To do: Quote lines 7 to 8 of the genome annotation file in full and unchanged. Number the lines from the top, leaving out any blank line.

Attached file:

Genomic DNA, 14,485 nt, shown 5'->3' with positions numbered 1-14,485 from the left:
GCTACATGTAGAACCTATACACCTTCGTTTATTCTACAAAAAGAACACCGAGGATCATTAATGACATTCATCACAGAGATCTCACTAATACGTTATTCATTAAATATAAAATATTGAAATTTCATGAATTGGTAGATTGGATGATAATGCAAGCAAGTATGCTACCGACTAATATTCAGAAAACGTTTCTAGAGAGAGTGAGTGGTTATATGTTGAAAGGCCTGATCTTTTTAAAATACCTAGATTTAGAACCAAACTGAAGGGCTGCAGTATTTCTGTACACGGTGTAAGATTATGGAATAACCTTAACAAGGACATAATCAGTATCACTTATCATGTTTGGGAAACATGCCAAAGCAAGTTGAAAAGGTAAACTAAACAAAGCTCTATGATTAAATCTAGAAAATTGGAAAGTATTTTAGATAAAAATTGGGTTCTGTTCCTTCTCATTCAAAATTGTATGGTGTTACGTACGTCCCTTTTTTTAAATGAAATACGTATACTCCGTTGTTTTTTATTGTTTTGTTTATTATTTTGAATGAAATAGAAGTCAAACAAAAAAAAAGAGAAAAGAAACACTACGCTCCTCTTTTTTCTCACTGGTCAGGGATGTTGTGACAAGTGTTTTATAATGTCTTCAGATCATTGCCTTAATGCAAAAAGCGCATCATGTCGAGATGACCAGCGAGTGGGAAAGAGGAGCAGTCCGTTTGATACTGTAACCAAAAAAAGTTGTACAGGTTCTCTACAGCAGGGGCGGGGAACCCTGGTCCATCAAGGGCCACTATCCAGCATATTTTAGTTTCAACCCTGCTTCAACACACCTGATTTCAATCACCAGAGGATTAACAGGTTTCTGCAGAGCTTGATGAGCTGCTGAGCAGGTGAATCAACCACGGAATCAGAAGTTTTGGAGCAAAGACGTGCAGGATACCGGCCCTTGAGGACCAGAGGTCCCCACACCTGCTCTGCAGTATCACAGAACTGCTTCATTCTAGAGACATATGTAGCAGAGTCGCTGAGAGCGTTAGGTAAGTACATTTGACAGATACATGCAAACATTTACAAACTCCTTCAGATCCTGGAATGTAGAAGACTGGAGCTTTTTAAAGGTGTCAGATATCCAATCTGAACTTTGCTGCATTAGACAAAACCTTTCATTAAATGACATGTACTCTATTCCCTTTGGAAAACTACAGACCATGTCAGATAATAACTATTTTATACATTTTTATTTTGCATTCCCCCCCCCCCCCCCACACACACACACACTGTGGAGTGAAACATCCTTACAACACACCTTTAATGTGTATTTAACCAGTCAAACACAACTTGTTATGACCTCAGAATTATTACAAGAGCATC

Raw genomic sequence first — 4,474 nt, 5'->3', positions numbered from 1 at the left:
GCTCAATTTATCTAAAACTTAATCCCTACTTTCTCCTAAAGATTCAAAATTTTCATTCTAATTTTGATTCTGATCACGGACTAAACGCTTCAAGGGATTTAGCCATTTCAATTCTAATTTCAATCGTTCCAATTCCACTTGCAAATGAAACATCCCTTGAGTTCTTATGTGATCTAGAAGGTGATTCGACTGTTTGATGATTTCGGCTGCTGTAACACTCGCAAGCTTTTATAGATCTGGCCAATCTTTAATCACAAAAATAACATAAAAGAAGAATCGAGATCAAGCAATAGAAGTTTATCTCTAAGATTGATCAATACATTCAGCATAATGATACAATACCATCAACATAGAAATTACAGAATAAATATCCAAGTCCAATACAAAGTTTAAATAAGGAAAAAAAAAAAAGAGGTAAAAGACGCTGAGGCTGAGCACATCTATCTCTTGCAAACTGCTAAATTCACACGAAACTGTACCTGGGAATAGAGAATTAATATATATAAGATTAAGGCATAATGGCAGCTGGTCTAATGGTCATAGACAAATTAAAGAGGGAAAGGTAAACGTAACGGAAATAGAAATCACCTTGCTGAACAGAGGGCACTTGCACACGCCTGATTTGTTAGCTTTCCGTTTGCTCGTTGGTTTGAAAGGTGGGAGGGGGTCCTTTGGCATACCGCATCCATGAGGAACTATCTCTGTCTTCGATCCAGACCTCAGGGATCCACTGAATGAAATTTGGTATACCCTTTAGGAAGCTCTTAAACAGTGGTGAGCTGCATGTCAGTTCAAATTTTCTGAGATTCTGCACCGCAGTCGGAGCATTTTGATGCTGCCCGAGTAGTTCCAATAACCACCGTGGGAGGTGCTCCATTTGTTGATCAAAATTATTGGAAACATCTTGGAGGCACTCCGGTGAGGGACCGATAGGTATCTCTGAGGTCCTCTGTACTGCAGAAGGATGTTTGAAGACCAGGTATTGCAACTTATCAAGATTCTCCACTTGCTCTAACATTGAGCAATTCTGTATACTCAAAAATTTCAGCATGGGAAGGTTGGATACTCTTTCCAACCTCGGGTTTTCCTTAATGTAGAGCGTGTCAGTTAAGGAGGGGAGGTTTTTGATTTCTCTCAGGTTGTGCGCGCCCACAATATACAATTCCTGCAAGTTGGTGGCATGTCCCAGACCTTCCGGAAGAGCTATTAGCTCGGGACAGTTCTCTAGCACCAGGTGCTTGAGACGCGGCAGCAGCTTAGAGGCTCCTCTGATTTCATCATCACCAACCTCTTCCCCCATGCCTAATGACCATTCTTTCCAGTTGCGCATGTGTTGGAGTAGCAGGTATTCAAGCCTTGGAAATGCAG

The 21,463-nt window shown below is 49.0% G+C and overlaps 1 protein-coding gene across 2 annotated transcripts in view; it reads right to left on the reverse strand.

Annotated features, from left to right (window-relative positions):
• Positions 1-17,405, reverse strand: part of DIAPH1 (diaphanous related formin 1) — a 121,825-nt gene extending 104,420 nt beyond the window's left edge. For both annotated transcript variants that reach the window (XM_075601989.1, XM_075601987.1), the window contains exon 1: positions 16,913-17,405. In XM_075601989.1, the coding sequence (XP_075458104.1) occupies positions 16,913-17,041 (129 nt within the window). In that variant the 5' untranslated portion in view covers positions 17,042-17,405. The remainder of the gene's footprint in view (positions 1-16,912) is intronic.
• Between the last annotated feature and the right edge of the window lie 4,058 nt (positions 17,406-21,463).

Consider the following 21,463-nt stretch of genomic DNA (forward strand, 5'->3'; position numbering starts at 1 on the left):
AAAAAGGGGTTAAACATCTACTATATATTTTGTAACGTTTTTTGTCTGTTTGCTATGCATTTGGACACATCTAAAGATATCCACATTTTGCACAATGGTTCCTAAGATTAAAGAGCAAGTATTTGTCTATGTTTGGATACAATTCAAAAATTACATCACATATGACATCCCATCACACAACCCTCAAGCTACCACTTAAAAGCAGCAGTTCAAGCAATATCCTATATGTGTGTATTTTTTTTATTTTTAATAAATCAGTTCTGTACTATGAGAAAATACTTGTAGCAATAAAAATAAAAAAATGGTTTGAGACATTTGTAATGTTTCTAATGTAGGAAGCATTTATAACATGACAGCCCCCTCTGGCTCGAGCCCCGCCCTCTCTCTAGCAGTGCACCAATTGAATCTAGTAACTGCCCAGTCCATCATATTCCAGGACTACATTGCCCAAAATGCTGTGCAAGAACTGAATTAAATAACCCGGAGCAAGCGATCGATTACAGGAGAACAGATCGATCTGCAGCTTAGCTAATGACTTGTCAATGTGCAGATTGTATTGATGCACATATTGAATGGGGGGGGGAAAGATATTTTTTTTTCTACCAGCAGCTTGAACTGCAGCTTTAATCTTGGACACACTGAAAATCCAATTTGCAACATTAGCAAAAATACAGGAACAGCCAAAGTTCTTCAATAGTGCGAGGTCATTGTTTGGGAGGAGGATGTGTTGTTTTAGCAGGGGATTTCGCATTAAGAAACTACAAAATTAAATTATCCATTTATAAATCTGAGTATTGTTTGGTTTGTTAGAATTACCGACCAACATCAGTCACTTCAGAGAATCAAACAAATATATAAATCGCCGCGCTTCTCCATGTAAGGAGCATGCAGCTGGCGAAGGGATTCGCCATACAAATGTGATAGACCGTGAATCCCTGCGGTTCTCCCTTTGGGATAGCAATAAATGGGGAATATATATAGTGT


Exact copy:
• Positions 1-17,405, reverse strand: part of DIAPH1 (diaphanous related formin 1) — a 121,825-nt gene extending 104,420 nt beyond the window's left edge. For both annotated transcript variants that reach the window (XM_075601989.1, XM_075601987.1), the window contains exon 1: positions 16,913-17,405. In XM_075601989.1, the coding sequence (XP_075458104.1) occupies positions 16,913-17,041 (129 nt within the window). In that variant the 5' untranslated portion in view covers positions 17,042-17,405. The remainder of the gene's footprint in view (positions 1-16,912) is intronic.
• Between the last annotated feature and the right edge of the window lie 4,058 nt (positions 17,406-21,463).